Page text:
From our childhood, and as we grow up, we hear it often from our peers and colleagues that our mind is very powerful and we used to ponder what is the power of the mind? This post attempts to describe the power of the mind.
The Mind is recognized as the main factor governing our entire life, the basis of life is the mind and the body extends externally from this ground of mind in the manifest dimension. The world of name, form, and idea is the external manifestation of the mind. The world of senses and objects is the external experience and manifestation of mind. The world of spirit, of psychic experiences, and knowledge is the internal manifestation of mind.
So, in the yogic tradition mind has been given a place of high importance and all the practices of yoga evolve around managing the mind. The second sutra of the “Yoga Sutras of Patanjali” states that “Control of the mental patterns is yoga”. That is what people generally refer to as their understanding of yoga, but there is another statement before this which is of the utmost importance: “Yoga is a form of discipline.”
Here, Rishi Patanjali has brought our attention to the aspect of the discipline, not only mental or internal discipline but also physical, social, external. He says it is as the result of this acquired discipline that it becomes possible to control the modifications of the mind, and then comes the third statement, “After this, it becomes possible to realize the inner nature.”
These three statements are of utmost importance in the yogic system. In fact, all the systems of Hatha and Raja Yoga, and the other systems of Yoga revolve around these three statements. We can come to a conclusion that first of all yoga is a form of discipline which we must try to develop in our lives. The second conclusion we can derive is that we have to learn how to manage our mental expressions and experiences.
Self-discipline – What does it mean? One has to look at it from different angles, the physical, the psychological and the spiritual. Of course, discipline is not the correct word to describe what Patanjali initially thought. The Sanskrit word which he originally used was anushasana which means to govern the different expressions of human personality. This governance of the body, the mind, and the psyche is known as yogic discipline.
Definitely, discipline does not mean a self-imposed daily routine. Governance of body and mind begin with making the effort to harmonize the various functions of body and mind. This governance, or discipline, begins with something external with which we identify every moment – our body. We continuously and constantly identify with our body as the main tool of our expression in the manifest dimension. All the activities and interactions take place through the senses and the body but we do not take proper care of our body.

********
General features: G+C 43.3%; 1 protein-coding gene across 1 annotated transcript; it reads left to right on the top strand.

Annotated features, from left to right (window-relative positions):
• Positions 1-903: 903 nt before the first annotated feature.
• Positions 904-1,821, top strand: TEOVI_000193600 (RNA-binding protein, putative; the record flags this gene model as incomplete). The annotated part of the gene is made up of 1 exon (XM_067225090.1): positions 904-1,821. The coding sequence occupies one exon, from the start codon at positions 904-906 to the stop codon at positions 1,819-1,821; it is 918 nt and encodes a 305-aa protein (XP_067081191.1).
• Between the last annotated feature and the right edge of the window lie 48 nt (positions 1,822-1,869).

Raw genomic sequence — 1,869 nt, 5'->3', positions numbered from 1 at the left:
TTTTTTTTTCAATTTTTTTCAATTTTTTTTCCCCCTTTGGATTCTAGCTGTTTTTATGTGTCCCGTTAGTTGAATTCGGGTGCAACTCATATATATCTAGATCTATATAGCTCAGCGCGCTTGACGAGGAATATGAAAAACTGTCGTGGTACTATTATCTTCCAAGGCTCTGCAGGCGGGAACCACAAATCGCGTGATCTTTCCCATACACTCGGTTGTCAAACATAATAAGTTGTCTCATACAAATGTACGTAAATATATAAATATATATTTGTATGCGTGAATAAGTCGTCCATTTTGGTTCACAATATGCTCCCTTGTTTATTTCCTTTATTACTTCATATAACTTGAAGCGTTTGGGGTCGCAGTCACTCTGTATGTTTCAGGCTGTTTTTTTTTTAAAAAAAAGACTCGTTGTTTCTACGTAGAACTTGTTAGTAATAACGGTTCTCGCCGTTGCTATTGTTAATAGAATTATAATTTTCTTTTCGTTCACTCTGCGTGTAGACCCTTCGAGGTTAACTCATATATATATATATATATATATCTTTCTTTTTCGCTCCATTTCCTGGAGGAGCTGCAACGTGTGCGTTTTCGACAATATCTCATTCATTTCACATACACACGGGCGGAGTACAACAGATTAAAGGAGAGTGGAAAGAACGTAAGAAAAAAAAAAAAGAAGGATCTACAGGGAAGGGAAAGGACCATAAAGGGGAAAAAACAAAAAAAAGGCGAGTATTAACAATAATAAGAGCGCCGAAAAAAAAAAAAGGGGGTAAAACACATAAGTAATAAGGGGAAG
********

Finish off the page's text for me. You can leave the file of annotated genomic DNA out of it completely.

For example, we purchase a car and after driving a certain number of kilometers we have to take it for service, and we do this regularly. Your body is like a car. Since the time of your birth till today, how many times have you taken it for servicing? Any idea? Maybe none. Maybe no time at all! We have, in this way, created a great imbalance in our physical systems and because of this, we experience different illnesses and diseases which represent malfunction of our physical structure, lack of service to our physical structure. In order to provide the servicing, yoga comes with the practices of asana and pranayama, first trying to harmonize the physical, external activities of the body.
Apart from the practice of asana and pranayama, which is known to everyone, there is another system of yoga which is as important as them and is designed to harmonize the body. These are the six Hatha Yoga practices for purification, the shatkarmas. Of course, there is resistance to the practice of shatkarmas because we are not used to the difficult practices of asana and pranayama.
In brief, these six practices are neti, cleaning of the nasal passage; dhauti, cleaning of the upper digestive tract; basti, cleaning of the lower digestive tract; nauli, activation of the pranic centers in our physical structure, kapalbhati, purification and stimulation of the brain and trataka, focusing the mind by isolating it from the world of the senses.
Now in these six practices of Hatha Yoga, we find that there are three physical practices: neti, dhauti, and basti. Nauli is a pranic practice, trataka is a technique of concentration and the final one, kapalbhati, is a technique for cerebral stimulation. So these six practices aim at harmonizing the subtle functions of the physical structure. Combined with the practice of asana and pranayama they all become a very powerful system of inner harmony.